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September 25, 2017

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Obama promises federal aid for wildfire damage

COLORADO SPRINGS, Colorado -- U.S. President Barack Obama on Friday promised federal assistance for Colorado's worst-ever wildfire as he toured damage caused by the blaze, which has killed at least two people, destroyed hundreds of homes and forced the evacuation of 35,000 residents in and around the state's second-largest city.

Obama began his three-hour visit to the area devastated by a still largely uncontrolled fire with a fly-over in Air Force One, surveying part of the Rocky Mountains where smoke could be seen rising from what officials say is the most destructive blaze in state history.

The so-called Waldo Canyon Fire, fanned by strong, erratic winds, roared Tuesday night through foothill communities in the northwestern corner of Colorado Springs and threatened the U.S. Air Force Academy campus in town.

Lighter winds since then have helped firefighters make progress against the flames, but the blaze remained just 15-percent contained on Friday afternoon.

Aerial photos of devastation unleashed by the fire showed large swaths of neighborhoods reduced to gray ash — one house after another obliterated while adjacent dwellings survived mostly unscathed.

"This has been a devastating early fire season for Colorado. This community, obviously, is heartbroken by the loss of homes," Obama said to reporters as he walked along a street of burned-out houses. "We're lucky, because of the quick action that's been taken, that we haven't seen a lot of loss of life."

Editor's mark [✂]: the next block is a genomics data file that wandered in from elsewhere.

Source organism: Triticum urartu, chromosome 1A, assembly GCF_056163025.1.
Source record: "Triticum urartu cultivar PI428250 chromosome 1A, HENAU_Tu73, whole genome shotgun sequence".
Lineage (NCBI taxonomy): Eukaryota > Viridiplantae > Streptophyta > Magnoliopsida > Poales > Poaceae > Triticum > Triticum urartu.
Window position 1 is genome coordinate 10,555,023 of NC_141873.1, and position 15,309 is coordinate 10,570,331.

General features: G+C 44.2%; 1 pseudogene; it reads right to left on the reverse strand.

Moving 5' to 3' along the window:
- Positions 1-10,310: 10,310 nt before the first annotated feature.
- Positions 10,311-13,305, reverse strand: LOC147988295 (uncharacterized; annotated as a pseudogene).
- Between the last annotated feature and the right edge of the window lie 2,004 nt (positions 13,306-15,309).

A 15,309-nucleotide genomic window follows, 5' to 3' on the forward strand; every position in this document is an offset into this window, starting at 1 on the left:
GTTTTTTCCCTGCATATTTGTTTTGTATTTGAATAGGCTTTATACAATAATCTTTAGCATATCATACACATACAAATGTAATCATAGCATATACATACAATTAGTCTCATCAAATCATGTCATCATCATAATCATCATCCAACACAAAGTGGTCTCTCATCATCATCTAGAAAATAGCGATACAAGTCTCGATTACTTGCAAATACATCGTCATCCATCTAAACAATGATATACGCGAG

Obama's motorcade drove through a neighborhood dotted with houses that remained intact next to others that had burned to the ground, rolling past the melted remains of a children's play area and shells of cars destroyed in the inferno.

Authorities confirmed the full extent of destruction on Friday, with 347 homes destroyed and more than 20,000 homes still threatened by the blaze.

Colorado Springs Police Chief Peter Carey said on Friday that two bodies were found in the debris of a burned-out home, marking the first two known deaths from the blaze. Those victims bring to six the number of people who have perished so far this year in a Colorado wildfire season described by the governor as the worst ever in the state.

The tally of homes consumed by the Waldo Canyon blaze ranks as the most on record, surpassing the 257 homes destroyed recently by a much larger blaze north of Denver.

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